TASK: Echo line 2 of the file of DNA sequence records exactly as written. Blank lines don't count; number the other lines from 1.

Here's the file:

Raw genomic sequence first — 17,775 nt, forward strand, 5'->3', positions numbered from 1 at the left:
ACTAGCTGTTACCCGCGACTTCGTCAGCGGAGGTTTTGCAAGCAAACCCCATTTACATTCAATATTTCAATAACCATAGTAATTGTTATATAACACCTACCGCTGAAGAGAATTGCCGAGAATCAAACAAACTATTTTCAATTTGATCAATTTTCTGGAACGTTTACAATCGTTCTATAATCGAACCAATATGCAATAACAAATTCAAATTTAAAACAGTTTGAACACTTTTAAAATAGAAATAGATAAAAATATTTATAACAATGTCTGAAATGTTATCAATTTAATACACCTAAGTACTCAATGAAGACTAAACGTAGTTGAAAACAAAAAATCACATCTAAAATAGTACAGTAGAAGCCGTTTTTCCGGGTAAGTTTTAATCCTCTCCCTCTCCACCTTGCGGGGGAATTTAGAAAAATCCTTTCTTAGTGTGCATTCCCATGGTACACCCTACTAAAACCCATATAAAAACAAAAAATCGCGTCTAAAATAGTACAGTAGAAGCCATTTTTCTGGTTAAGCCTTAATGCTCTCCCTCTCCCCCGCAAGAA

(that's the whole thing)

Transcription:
ACTAGCTGTTACCCGCGACTTCGTCAGCGGAGGTTTTGCAAGCAAACCCCATTTACATTCAATATTTCAATAACCATAGTAATTGTTATATAACACCTACCGCTGAAGAGAATTGCCGAGAATCAAACAAACTATTTTCAATTTGATCAATTTTCTGGAACGTTTACAATCGTTCTATAATCGAACCAATATGCAATAACAAATTCAAATTTAAAACAGTTTGAACACTTTTAAAATAGAAATAGATAAAAATATTTATAACAATGTCTGAAATGTTATCAATTTAATACACCTAAGTACTCAATGAAGACTAAACGTAGTTGAAAACAAAAAATCACATCTAAAATAGTACAGTAGAAGCCGTTTTTCCGGGTAAGTTTTAATCCTCTCCCTCTCCACCTTGCGGGGGAATTTAGAAAAATCCTTTCTTAGTGTGCATTCCCATGGTACACCCTACTAAAACCCATATAAAAACAAAAAATCGCGTCTAAAATAGTACAGTAGAAGCCATTTTTCTGGTTAAGCCTTAATGCTCTCCCTCTCCCCCGCAAGAA